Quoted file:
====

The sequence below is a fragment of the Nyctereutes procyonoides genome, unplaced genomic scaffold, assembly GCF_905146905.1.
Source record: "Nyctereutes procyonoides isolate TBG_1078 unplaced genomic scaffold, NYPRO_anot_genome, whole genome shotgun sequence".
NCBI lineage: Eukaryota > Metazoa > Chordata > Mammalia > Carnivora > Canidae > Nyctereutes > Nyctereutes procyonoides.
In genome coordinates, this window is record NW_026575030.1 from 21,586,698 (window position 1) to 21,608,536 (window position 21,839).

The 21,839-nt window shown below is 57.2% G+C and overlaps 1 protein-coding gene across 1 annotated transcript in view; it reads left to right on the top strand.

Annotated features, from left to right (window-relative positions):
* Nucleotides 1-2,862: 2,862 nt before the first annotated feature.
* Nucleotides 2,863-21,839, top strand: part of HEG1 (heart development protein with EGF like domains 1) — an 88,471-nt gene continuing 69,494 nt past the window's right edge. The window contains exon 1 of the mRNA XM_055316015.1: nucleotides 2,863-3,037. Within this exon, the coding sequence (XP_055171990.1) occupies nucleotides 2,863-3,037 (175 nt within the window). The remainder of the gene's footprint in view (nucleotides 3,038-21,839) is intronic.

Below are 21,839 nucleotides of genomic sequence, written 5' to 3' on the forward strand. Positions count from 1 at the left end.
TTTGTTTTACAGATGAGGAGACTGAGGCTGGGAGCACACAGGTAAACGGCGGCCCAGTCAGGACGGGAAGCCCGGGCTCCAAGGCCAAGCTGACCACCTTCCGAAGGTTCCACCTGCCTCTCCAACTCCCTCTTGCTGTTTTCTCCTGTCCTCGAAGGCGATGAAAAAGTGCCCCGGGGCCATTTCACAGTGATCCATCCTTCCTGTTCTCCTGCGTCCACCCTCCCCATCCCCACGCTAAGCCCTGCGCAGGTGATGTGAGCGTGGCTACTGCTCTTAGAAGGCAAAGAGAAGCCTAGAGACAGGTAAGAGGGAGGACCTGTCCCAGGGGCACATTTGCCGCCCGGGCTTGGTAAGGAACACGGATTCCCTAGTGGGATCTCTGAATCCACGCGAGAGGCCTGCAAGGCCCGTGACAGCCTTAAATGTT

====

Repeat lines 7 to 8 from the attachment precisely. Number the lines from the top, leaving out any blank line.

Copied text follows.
* Nucleotides 1-2,862: 2,862 nt before the first annotated feature.
* Nucleotides 2,863-21,839, top strand: part of HEG1 (heart development protein with EGF like domains 1) — an 88,471-nt gene continuing 69,494 nt past the window's right edge. The window contains exon 1 of the mRNA XM_055316015.1: nucleotides 2,863-3,037. Within this exon, the coding sequence (XP_055171990.1) occupies nucleotides 2,863-3,037 (175 nt within the window). The remainder of the gene's footprint in view (nucleotides 3,038-21,839) is intronic.